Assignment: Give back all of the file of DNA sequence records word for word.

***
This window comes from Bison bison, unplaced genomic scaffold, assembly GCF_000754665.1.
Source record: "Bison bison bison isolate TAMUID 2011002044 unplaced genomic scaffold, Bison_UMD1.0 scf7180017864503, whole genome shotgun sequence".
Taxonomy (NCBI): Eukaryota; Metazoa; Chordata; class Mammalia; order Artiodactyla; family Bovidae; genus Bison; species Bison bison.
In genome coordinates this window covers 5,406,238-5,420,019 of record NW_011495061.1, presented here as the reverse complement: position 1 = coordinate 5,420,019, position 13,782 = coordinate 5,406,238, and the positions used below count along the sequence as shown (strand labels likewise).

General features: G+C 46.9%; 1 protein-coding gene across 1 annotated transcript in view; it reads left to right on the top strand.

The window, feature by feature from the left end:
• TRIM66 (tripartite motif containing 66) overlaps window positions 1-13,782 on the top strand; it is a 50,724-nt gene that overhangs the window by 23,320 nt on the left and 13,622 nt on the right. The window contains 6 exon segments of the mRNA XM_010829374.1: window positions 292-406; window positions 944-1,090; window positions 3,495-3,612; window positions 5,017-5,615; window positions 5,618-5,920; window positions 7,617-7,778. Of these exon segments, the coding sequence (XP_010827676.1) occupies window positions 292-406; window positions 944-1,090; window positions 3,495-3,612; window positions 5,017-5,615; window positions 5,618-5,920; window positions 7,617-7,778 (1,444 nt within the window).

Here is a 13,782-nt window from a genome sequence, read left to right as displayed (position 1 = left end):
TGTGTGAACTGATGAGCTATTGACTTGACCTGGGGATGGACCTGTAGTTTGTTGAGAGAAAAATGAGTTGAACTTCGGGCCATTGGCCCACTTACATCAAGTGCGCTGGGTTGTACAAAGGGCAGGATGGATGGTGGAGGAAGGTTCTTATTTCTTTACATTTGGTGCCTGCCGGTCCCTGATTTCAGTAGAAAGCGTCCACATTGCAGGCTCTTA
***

This window comes from Bison bison, unplaced genomic scaffold, assembly GCF_000754665.1.
Source record: "Bison bison bison isolate TAMUID 2011002044 unplaced genomic scaffold, Bison_UMD1.0 scf7180017864503, whole genome shotgun sequence".
Taxonomy (NCBI): Eukaryota; Metazoa; Chordata; class Mammalia; order Artiodactyla; family Bovidae; genus Bison; species Bison bison.
In genome coordinates this window covers 5,406,238-5,420,019 of record NW_011495061.1, presented here as the reverse complement: position 1 = coordinate 5,420,019, position 13,782 = coordinate 5,406,238, and the positions used below count along the sequence as shown (strand labels likewise).

General features: G+C 46.9%; 1 protein-coding gene across 1 annotated transcript in view; it reads left to right on the top strand.

The window, feature by feature from the left end:
• TRIM66 (tripartite motif containing 66) overlaps window positions 1-13,782 on the top strand; it is a 50,724-nt gene that overhangs the window by 23,320 nt on the left and 13,622 nt on the right. The window contains 6 exon segments of the mRNA XM_010829374.1: window positions 292-406; window positions 944-1,090; window positions 3,495-3,612; window positions 5,017-5,615; window positions 5,618-5,920; window positions 7,617-7,778. Of these exon segments, the coding sequence (XP_010827676.1) occupies window positions 292-406; window positions 944-1,090; window positions 3,495-3,612; window positions 5,017-5,615; window positions 5,618-5,920; window positions 7,617-7,778 (1,444 nt within the window).

Here is a 13,782-nt window from a genome sequence, read left to right as displayed (position 1 = left end):
TGTGTGAACTGATGAGCTATTGACTTGACCTGGGGATGGACCTGTAGTTTGTTGAGAGAAAAATGAGTTGAACTTCGGGCCATTGGCCCACTTACATCAAGTGCGCTGGGTTGTACAAAGGGCAGGATGGATGGTGGAGGAAGGTTCTTATTTCTTTACATTTGGTGCCTGCCGGTCCCTGATTTCAGTAGAAAGCGTCCACATTGCAGGCTCTTA